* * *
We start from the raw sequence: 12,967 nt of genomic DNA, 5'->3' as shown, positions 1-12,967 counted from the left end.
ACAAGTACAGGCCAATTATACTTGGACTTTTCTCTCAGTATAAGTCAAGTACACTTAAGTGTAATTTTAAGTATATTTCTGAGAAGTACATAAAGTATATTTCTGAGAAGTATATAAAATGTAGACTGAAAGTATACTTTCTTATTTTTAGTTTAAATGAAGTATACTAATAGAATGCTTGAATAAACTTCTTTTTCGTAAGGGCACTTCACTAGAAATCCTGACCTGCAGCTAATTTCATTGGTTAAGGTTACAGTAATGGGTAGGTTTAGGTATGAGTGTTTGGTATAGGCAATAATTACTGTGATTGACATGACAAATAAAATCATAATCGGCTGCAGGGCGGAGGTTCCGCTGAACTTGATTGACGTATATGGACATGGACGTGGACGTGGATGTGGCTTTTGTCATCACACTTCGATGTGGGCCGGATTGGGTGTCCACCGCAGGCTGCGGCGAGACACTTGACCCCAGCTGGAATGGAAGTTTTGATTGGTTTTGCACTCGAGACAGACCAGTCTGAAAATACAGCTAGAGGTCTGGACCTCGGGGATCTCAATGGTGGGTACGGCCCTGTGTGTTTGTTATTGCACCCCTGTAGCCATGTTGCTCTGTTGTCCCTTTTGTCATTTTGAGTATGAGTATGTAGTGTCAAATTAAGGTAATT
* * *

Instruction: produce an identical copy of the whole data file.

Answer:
We start from the raw sequence: 12,967 nt of genomic DNA, 5'->3' as shown, positions 1-12,967 counted from the left end.
ACAAGTACAGGCCAATTATACTTGGACTTTTCTCTCAGTATAAGTCAAGTACACTTAAGTGTAATTTTAAGTATATTTCTGAGAAGTACATAAAGTATATTTCTGAGAAGTATATAAAATGTAGACTGAAAGTATACTTTCTTATTTTTAGTTTAAATGAAGTATACTAATAGAATGCTTGAATAAACTTCTTTTTCGTAAGGGCACTTCACTAGAAATCCTGACCTGCAGCTAATTTCATTGGTTAAGGTTACAGTAATGGGTAGGTTTAGGTATGAGTGTTTGGTATAGGCAATAATTACTGTGATTGACATGACAAATAAAATCATAATCGGCTGCAGGGCGGAGGTTCCGCTGAACTTGATTGACGTATATGGACATGGACGTGGACGTGGATGTGGCTTTTGTCATCACACTTCGATGTGGGCCGGATTGGGTGTCCACCGCAGGCTGCGGCGAGACACTTGACCCCAGCTGGAATGGAAGTTTTGATTGGTTTTGCACTCGAGACAGACCAGTCTGAAAATACAGCTAGAGGTCTGGACCTCGGGGATCTCAATGGTGGGTACGGCCCTGTGTGTTTGTTATTGCACCCCTGTAGCCATGTTGCTCTGTTGTCCCTTTTGTCATTTTGAGTATGAGTATGTAGTGTCAAATTAAGGTAATT